RouterOS as a PXE (Net Boot) server

As more and more people switch to netbooks; the ability to provision Operating Systems and boot iso’s over the network becomes highly useful. It has become quite common to see CD/DVD ROM drives removed altogether in mobile and even some desktop machines.

Installing and booting machines using RouterOS as the bootp/tftp server is quite a simple process if you are familiar with PXE booting, but for those of you who are not, allow me to provide a basic guide along with a preset package for you to try this out yourself.

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For now I’ve put together a package that includes a basic PXE boot menu and an Ubuntu netinstall image; all in under 22MB which means it can fit on most any Routerboard model.

To try this out, do the following:

  1. Download the mt-pxeboot rar
  2. Unzip the folder and copy the ‘tftp’ folder directly to your routerboard
  3. Open mt-config.txt, adjust the variables at the top to suit your local network configuration
  4. Paste the modified config into terminal on your router
  5. Connect up a machine that has PXE boot support and start it up, selecting option 2 in the pxe menu when prompted

Shown here is the setup script included in the rar:

#First copy the entire tftp directory to your MikroTik root directory
#Then edit these variables to suit your local network

:global network "192.168.1.0/24"
:global router "192.168.1.1"

########################################
#      Do not edit below this line     #
########################################

#Adding TFTP allowances for the provided range

/ip tftp
add ip-addresses="$network" real-filename=tftp/pxelinux.0 req-filename=pxelinux.0
add ip-addresses="$network" real-filename=tftp/bootmsg.txt req-filename=bootmsg.txt
add ip-addresses="$network" real-filename=tftp/memdisk req-filename=memdisk
add ip-addresses="$network" real-filename=tftp/pxelinux.cfg/default req-filename=pxelinux.cfg/default
add ip-addresses="$network" real-filename=tftp/mini.iso req-filename=mini.iso

#We assume there is an existing DHCP server setup, so just modifying the network config

/ip dhcp-server network
set [find address="$network"] boot-file-name=pxelinux.0 next-server="$router"

Adding the next-server  and boot-file options tell your PXE device where to look for files, and the specific boot file to start loading.

Once it has this it can download the files and depending on the configuration, run any number of liveboot or unattended installations.With more complex procedure you can even run up thin clients attached to network storage and so on. In the example you are presented with a menu, the default option allows the machine to continue to boot from disc after 20 seconds while the 2nd option starts the Ubuntu Netinstall image.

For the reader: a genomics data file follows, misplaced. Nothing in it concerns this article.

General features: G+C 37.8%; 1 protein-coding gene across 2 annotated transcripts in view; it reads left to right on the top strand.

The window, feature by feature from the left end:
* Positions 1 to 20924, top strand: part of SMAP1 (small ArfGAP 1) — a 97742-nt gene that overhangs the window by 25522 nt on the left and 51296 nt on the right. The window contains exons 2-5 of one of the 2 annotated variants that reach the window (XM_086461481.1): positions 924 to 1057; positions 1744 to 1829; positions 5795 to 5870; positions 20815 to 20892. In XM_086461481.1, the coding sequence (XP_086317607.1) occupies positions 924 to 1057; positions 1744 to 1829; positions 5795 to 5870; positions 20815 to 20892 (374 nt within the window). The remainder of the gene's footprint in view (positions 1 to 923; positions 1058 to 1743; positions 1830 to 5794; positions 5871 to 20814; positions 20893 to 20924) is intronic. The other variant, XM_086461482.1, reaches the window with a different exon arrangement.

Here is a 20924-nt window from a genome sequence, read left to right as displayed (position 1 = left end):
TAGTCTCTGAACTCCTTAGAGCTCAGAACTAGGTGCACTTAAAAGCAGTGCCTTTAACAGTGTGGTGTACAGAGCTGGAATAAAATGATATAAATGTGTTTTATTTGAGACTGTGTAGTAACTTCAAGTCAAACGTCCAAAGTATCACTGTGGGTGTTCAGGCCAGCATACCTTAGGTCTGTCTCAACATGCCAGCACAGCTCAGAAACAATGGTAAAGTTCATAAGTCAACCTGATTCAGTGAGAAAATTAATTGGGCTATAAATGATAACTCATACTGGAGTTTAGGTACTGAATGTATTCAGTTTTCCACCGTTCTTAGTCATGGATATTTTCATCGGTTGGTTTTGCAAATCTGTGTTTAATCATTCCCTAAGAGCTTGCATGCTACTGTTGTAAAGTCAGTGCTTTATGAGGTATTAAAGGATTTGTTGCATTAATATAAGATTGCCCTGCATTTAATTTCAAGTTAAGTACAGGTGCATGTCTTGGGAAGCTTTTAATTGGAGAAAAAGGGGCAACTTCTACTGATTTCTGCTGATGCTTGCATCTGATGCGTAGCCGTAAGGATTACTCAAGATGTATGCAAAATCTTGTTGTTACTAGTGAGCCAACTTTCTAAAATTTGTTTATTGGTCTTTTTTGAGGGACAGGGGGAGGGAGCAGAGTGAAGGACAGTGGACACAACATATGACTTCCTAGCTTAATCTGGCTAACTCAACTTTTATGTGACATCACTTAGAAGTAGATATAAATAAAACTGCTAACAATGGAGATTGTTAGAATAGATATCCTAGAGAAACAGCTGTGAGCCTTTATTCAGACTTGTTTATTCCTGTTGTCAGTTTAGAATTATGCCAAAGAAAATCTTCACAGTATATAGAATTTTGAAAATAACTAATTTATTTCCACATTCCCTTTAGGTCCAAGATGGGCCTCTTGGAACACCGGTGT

Alternatively, TFTP combined with DHCP options can also be used in the provisioning of many networked devices, the most common of which are VoIP phones.

Files:

  • mt-pxeboot.rar (21.2MB) – The RouterOS PXE boot package
  • tftpd – A standalone windows tftp server and client/dhcp/dns server for testing

12 thoughts on “RouterOS as a PXE (Net Boot) server

  1. Thank you for reading! I’ve been rather disabled for the past few weeks so it took a while but was an interesting and completely new subject for me. I’m sure I could write 3 or 4 posts on how it all works but hopefully this will be of benefit to a few people and encourage some to learn more about it themselves! 🙂

  2. Andrew,
    I tried to get this going with Debian but ran into significant issues.

    The machines I’m trying to install on are AMD Opteron 256’s so I got the amd64 version of the netboot from Debian. Since there are a lot more files in this, on the tftp server allowed files I just left the file field blank. I put the files in the root of the MT file structure.This seemed to work just fine. I would get the install screen but when i would proceed further it would crash with seemingly random errors.

    http://ftp.nl.debian.org/debian/dists/squeeze/main/installer-amd64/current/images/

    Any ideas?

  3. Does anyone knows how to configure mktk to assign an IP through DHCP (done) and then tell the PC the boot server’s IP?

  4. Awesome! Thank you! That arm looks like it was a terrible break. Hopefully it healed up nicely.

  5. Could you please tell me how to configure DHCP server @ mikrotik if my PXE server is located in an other PC @ my network? What should I do to forward PXE requests into valid PXE server @ my network?

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